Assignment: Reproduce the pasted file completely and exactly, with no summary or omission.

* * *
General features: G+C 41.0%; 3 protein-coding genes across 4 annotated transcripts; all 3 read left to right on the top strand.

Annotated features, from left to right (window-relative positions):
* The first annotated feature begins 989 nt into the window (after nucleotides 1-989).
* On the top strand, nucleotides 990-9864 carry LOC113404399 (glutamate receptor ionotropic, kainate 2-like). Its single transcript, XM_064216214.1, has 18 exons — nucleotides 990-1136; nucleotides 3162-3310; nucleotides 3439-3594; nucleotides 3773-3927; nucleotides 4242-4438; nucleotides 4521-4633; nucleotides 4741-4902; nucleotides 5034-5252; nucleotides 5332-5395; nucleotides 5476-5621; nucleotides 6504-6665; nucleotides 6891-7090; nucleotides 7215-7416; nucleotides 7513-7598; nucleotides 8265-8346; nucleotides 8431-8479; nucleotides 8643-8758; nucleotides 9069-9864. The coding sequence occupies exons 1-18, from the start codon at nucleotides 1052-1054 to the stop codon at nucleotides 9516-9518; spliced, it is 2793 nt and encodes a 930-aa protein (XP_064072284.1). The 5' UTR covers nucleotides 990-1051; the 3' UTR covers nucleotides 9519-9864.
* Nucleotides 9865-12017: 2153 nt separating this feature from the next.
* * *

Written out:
General features: G+C 41.0%; 3 protein-coding genes across 4 annotated transcripts; all 3 read left to right on the top strand.

Annotated features, from left to right (window-relative positions):
* The first annotated feature begins 989 nt into the window (after nucleotides 1-989).
* On the top strand, nucleotides 990-9864 carry LOC113404399 (glutamate receptor ionotropic, kainate 2-like). Its single transcript, XM_064216214.1, has 18 exons — nucleotides 990-1136; nucleotides 3162-3310; nucleotides 3439-3594; nucleotides 3773-3927; nucleotides 4242-4438; nucleotides 4521-4633; nucleotides 4741-4902; nucleotides 5034-5252; nucleotides 5332-5395; nucleotides 5476-5621; nucleotides 6504-6665; nucleotides 6891-7090; nucleotides 7215-7416; nucleotides 7513-7598; nucleotides 8265-8346; nucleotides 8431-8479; nucleotides 8643-8758; nucleotides 9069-9864. The coding sequence occupies exons 1-18, from the start codon at nucleotides 1052-1054 to the stop codon at nucleotides 9516-9518; spliced, it is 2793 nt and encodes a 930-aa protein (XP_064072284.1). The 5' UTR covers nucleotides 990-1051; the 3' UTR covers nucleotides 9519-9864.
* Nucleotides 9865-12017: 2153 nt separating this feature from the next.